Contemplate the limited time we have on this earth
Another year is behind us, and so our lives have been shortened. That's not necessarily a bad thing. In fact, everyone's limited time on this planet is what makes life rare, valuable and meaningful.
The passing of another year is a good opportunity for us to contemplate the "borrowed" and limited time we all have. It is such recognition that enables us to prioritise things in life and consider what is truly valuable and meaningful in each of our lives and what may in fact prove to be too trivial to spend too large a portion of our lives on.
Everyone must die, sooner or later, and time is like a train travelling non-stop, no matter what Einstein may like us to understand. In fact, whether you are young or old, you or I may not be around to enjoy tomorrow if some heavy stroke or fatal accident were to strike us later today.
Some may lament the ephemeral and brief nature of human life, but it's precisely this scarcity of time we each have in our lives that makes us able to lessen our attachment to ourselves and enables us to lead life meaningfully, and to more freely think about issues that are beyond our immediate interests and look at those further away - such as the plight of many others who we may not know by name in this world.
We can be more selfless, become less greedy and sacrifice more for others. All these things may make our lives less comfortable, but there surely will be emotional reward, and it should be bearable if one thinks that "this too shall pass" as our life is not going to be too long and we can cope with enduring some discomforts.
If we can view politics and the struggle for a more equal and democratic Thailand with such detachment and dedication, then we are less likely to be consumed by the mutual political hatred that has engulfed the country.
The finite time that we each possess also enables us to be more empathetic to others who share mortality, whether they be red shirts, yellow shirts, ultra-royalists or anti-monarchists, as they are first and foremost human beings like everyone else.
One day, sooner or later, we will become dust on this earth. Life is too short to be consumed by political hatred. Hopefully, some on both sides of the political divide will recognise this and engage in politics with a clear mind and understanding that if there shall be a fight, it ought to be ideological, and not about personal hatred or vendetta.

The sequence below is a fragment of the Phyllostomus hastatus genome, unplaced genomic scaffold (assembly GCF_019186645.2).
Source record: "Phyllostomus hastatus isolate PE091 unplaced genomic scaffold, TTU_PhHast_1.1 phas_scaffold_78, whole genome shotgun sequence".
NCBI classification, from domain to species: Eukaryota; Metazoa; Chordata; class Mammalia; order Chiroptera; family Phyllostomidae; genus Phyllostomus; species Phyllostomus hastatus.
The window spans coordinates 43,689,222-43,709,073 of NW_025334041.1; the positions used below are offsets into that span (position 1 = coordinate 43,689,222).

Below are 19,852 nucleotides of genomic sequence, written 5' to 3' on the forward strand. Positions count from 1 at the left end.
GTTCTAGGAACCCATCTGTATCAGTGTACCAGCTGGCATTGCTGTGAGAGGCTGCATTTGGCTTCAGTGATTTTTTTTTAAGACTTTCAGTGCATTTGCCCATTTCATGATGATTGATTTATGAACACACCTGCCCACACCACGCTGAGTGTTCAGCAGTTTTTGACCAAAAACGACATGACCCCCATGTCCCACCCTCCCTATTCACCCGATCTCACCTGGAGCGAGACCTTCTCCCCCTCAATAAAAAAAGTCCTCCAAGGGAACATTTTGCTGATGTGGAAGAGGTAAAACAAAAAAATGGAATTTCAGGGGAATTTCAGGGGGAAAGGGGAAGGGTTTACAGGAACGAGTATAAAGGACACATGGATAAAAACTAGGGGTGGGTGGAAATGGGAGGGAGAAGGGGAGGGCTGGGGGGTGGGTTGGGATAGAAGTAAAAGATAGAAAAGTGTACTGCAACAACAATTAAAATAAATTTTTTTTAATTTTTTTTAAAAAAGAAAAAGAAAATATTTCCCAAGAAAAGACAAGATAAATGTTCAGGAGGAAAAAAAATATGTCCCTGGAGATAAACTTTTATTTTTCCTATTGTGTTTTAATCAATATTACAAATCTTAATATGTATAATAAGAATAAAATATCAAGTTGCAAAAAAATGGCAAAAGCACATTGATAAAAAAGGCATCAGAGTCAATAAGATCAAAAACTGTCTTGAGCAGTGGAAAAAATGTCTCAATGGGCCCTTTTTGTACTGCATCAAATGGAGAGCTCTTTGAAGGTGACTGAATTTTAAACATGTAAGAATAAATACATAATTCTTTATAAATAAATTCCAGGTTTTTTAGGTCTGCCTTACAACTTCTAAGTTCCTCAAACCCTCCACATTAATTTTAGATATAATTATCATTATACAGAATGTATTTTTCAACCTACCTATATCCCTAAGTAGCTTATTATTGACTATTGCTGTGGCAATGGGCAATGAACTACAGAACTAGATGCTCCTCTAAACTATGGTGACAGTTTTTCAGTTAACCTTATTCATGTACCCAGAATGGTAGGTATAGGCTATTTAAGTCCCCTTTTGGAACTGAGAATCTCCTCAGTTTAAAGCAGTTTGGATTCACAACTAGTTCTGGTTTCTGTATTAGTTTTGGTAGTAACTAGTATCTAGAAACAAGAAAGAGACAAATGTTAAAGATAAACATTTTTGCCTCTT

Unfortunately, many can no longer look beyond the here and now, and are fully consumed by current political conflict. My advice is: pause a little, think long term, and ask yourself how you might like to envision Thai politics and society in, say, 50 years, or even 100 years from now.
By then, most if not all of the major players and political leaders on both sides will likely be dead, and perhaps you yourself included. How would you like to leave Thai society to posterity?
Would you like to see Thailand a country with no lasting social contract, and one where politics is more about hatred, the cult of personality and suppressing others than about principle and ideology?
This writer hopes that regardless of where readers stand politically and ideologically, they would prefer to see the political fight based on ideology and recognition that while "others" on the opposite side - or people who think differently - may disagree with them, they are first and foremost equally human and are just holding on to an ideology as well, albeit a different one.
If your preferred political struggle entails drumming up unreasonable hatred towards political opponents, or people who think differently, maybe the best present you can give to Thailand in 2013 is to stop engaging in "politics" for good.